There has been an onslaught of coverage on the impact of $4 a gallon gasoline. Some of the impact seems obvious -- less road miles driven over the summer. Some of the impact seems obvious after it is explained -- death caused by car accidents is down in most states because people are driving less miles. Some consequences are hidden more deeply, for example auto insurers can probably expect fewer claims, which may be good for their bottom line but bad for repair shops. You don't know where things are going to lead until you start to follow the unwinding ball of yarn.
Dan Callahan and I have started a blog entitled "Petroshock" in which we will examine many of the unexpected consequences of high gas prices. Our plan is to invite experts from within our firm to share their views, based upon their own client and industry experience. We hope to bring readers the insights of experts in energy, food and agribusiness, consumer marketing, branding, public affairs, corporate social responsibility, technology and many other sectors and disciplines. It is likely that we will solicit input from clients and other stakeholders as we gain momentum.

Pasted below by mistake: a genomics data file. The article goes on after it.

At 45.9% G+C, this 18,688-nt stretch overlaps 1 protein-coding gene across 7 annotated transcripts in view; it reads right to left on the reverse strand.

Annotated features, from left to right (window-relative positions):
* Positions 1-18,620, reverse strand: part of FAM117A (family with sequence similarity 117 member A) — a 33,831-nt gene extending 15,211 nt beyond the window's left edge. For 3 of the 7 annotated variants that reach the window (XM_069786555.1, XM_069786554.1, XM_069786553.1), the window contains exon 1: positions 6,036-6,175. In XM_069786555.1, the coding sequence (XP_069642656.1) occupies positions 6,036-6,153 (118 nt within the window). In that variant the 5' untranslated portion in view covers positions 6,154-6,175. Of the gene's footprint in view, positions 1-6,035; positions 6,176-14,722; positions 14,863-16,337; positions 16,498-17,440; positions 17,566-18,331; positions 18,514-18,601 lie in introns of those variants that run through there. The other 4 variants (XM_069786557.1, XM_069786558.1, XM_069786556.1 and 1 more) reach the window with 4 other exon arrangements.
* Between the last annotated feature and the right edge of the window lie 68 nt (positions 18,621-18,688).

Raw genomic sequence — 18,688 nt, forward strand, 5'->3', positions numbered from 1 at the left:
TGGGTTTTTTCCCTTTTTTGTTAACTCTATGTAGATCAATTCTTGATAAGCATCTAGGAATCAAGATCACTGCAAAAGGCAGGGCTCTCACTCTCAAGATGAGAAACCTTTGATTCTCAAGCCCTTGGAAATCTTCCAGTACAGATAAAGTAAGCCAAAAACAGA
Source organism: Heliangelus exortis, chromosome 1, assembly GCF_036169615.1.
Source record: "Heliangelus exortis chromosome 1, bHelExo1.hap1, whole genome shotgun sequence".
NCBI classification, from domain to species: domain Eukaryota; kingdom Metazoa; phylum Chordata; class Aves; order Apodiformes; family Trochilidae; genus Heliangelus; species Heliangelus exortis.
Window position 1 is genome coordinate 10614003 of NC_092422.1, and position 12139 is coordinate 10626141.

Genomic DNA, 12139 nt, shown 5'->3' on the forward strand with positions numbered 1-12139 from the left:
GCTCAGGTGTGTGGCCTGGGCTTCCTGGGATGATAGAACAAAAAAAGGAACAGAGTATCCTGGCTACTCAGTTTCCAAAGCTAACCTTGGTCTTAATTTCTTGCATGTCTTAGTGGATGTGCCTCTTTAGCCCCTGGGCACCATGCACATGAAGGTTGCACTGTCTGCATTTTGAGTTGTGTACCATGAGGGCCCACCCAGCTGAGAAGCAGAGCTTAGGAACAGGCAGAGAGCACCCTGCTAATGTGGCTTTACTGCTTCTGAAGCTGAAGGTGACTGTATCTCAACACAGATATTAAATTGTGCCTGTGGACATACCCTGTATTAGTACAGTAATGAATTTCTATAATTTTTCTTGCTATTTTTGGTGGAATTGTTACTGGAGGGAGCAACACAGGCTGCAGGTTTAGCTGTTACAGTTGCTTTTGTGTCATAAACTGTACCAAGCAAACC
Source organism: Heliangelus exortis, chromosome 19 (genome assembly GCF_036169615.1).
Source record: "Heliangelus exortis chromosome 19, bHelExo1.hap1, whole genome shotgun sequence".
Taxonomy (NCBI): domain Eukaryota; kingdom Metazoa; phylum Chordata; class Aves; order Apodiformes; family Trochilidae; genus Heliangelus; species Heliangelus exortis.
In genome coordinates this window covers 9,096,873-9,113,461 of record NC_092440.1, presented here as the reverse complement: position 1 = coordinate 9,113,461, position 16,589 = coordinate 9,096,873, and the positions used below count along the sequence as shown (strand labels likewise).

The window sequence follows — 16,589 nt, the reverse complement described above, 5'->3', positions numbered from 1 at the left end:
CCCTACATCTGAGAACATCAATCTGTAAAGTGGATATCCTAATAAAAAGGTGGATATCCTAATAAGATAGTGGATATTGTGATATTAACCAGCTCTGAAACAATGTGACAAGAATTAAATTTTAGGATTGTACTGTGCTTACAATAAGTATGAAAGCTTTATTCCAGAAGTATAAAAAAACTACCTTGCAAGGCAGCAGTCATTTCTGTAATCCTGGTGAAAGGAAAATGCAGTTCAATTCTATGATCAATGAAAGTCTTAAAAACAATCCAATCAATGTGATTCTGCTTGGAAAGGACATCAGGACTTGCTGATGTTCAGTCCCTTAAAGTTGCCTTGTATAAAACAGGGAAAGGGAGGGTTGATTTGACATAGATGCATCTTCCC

We have just started this effort and have just a handful of posts, but the blog is live at petroshock.com.